Picking up where The Two Swords left off, The Orc King continues the adventures of Drizzt Do’Urden and the Companions of the Hall. King Obould Many-arrows seeks to create a kingdom of orcs, at peace with its neighbors, a thing unheard of in Faerun. Tosun Armgo continues to seek to be a new Drizzt, a dark elf of good character while fighting off the advances of Khaizid’hea the evil sentient sword. And Wulfgar, recently widowed, sets out to find his lost daughter Colson.
R.A. Salvatore has been writing in the Forgotten Realms campaign setting for 20 years, he brought shared world fiction into the mainstream of genre fiction, his novels are sold all over the world, and Drizzt is almost as recognizable a character as Gollum or Captain Kirk.
But for all his accomplishments, it seems that Salvatore cannot get out of a writing rut, when it comes to his characters. The Sellswords Trilogy was received poorly by even his most loyal readers (I among them) as it did little with its potential. With the return to the story of Drizzt, Bruenor, Catti-brie, Wulfgar and Regis, his fans hoped that creativity would sparkle once again. But The Orc King didn’t. Oh, it has the classic Salvatore elements — great fight scenes, Drizzt’s introspections at the beginning of each section — but there is sno character growth.
In The Orc King, Wulfgar is still the introspective former captive of Errtu. Salvatore had already destroyed all that had made Wulfgar a great character to begin with. He had aged from a brave and intrepid youth into a simpering self-pitying character (for all his protestations otherwise). Wulfgar again leaves the Companions of the Hall, the very people who can help him, and sets off on his own, certain that this is the right course. He was just as certain a few books ago, and that certainty left him a wino that had lost Aegis-fang. This character development was one of Salvatore’s poorest and nothing changes in The Orc King.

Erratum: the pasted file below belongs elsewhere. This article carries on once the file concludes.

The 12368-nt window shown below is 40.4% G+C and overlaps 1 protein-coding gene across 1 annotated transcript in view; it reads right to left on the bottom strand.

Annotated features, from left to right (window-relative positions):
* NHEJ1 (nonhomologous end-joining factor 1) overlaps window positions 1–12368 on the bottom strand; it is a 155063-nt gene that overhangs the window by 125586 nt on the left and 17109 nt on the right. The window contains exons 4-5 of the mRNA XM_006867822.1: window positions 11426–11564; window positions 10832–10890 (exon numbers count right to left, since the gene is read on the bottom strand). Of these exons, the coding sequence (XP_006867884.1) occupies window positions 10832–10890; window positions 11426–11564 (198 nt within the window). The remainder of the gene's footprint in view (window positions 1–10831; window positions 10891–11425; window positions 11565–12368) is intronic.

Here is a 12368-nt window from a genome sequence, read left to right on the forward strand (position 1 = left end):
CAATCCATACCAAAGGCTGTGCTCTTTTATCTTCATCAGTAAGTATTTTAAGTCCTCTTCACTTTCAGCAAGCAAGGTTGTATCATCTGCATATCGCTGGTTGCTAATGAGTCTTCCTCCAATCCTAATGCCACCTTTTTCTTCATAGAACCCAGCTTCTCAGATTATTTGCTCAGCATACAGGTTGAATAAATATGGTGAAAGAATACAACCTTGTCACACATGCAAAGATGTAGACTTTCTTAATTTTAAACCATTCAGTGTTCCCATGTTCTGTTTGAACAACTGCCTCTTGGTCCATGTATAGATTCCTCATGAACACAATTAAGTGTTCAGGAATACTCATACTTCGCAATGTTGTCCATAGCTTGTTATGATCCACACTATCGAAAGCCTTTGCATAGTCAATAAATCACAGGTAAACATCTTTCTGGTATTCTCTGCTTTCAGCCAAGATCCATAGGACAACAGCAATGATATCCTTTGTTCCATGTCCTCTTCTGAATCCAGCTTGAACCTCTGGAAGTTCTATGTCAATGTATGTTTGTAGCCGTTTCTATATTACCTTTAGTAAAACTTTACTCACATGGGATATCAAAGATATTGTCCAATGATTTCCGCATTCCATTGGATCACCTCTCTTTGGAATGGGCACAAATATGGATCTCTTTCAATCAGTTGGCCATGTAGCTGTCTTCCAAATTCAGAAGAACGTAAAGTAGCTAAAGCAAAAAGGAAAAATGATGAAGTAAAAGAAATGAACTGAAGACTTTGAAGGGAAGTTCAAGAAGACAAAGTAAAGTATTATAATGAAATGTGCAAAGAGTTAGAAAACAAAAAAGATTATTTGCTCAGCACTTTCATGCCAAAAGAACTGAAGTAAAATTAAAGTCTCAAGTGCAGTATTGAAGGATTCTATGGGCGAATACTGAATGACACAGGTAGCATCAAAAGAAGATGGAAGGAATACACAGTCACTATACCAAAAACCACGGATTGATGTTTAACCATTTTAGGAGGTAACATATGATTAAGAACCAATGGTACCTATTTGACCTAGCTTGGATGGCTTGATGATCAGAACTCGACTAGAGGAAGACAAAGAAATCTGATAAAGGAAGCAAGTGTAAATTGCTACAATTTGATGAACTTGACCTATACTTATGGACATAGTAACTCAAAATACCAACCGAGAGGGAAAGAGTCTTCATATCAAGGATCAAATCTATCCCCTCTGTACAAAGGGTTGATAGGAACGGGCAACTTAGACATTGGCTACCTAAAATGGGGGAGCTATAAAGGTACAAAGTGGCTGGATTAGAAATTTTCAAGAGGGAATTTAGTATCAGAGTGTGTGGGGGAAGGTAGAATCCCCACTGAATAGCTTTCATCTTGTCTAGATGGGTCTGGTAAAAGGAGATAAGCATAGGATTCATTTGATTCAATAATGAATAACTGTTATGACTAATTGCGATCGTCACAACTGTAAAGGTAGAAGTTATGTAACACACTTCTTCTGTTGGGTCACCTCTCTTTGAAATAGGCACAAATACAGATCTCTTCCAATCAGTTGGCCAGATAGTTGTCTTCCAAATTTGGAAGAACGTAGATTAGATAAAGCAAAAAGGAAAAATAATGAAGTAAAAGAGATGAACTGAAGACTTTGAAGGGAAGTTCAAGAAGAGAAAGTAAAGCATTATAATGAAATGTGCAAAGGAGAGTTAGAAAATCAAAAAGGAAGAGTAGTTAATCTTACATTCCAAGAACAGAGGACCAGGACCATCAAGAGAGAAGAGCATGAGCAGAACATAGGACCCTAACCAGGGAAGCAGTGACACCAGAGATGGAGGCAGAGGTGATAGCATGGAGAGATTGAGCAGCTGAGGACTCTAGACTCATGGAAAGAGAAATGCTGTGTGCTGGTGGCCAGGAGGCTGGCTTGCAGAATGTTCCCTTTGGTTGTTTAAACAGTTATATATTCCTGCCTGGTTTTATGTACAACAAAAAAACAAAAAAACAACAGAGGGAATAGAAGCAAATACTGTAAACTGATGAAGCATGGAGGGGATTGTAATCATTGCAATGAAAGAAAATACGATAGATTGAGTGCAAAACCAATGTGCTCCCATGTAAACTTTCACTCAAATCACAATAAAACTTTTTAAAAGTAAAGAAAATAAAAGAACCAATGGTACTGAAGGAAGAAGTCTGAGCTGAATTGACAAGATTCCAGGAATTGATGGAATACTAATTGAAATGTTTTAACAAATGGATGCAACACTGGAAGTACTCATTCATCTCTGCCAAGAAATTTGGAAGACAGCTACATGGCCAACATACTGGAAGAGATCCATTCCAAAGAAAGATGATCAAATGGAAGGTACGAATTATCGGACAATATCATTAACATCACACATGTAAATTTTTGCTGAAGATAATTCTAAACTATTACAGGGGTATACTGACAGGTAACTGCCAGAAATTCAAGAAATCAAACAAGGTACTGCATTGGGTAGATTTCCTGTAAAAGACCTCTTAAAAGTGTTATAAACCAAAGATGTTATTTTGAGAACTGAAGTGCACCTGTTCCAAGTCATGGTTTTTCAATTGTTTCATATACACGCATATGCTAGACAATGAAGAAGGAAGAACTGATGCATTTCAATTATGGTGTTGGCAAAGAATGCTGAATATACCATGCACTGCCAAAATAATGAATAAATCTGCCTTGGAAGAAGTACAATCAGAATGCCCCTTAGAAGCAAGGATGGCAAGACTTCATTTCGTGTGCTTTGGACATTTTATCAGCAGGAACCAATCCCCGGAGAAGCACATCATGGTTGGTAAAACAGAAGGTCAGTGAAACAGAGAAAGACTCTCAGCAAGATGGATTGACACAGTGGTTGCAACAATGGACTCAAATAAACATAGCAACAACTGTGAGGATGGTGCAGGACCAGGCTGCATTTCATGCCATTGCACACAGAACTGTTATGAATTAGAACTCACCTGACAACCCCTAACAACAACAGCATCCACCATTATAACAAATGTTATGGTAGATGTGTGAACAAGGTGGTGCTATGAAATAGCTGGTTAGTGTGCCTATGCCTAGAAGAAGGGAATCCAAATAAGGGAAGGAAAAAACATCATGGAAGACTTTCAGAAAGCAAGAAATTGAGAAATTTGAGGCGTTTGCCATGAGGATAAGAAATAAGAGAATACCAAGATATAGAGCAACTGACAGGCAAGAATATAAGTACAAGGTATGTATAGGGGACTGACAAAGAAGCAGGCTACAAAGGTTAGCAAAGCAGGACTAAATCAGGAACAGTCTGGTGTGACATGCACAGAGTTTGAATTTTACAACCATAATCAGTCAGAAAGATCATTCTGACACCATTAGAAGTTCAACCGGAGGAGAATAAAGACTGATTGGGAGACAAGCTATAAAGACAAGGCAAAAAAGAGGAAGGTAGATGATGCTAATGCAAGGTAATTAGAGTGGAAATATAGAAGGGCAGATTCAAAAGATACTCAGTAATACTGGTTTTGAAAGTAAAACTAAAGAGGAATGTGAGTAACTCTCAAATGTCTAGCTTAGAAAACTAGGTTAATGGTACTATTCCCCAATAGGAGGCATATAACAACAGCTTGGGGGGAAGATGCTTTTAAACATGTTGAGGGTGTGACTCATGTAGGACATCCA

The behavior of Bruenor is also odd. He befriended a dark elf in the very first Drizzt novel, but can’t seem to get over his prejudice of orcs. Always Salvatore has made it clear that the “goodly” races fear dark elves more than any other of the “evil” races, yet Bruenor can’t see good in an orc. Salvatore tries to explain it away, but as a reader who has devoured all the Drizzt novels, it seems out of character.
Salvatore continues to address the theme of prejudice at the community level. Dwarves and orcs have always despised one another, but in The Orc King, an intelligent orc sees the need for peace between the two races, so that both may flourish. (There seem to be alllusions to ongoing conflicts in our world today.) This is an excellent theme to write about in a shared-world filled with so many races and the use of Drizzt and his companions, who had so eagerly slain orcs in previous novels, to help King Obould realize his dream is appropriate.
And of course, Salvatore continues his trademark battle and fight scenes descriptions. Of the many fantasy authors I have read, few hold a candle to Salvatore’s depictions. He so well describes the actions of the characters, and sets up the setting beforehand, that it’s almost impossible for readers not to visualize the events clearly. For that alone, any Salvatore novel is worthy. I may not like some characterization or some plot, but each fight rouses my spirit afresh. Undeniably, Salvatore has a gift for pacing his novels, always knowing just when the reader needs some good old-fashioned hacking and slashing.
The Orc King is, for all its faults, still a great read. Drizzt Do’Urden is a hero of righteousness and truth, and no reader can help but root for him and his team. Salvatore’s novels are always exciting. I hope that Salvatore really puts his characters through the wringer in this trilogy and makes them into better people. Don’t read this novel for your first foray into the Forgotten Realms, but fans will enjoy, though probably not love this one. It is no Sojourn or The Crystal Shard, but it is fun to read and is a welcome return to the Drizzt legend.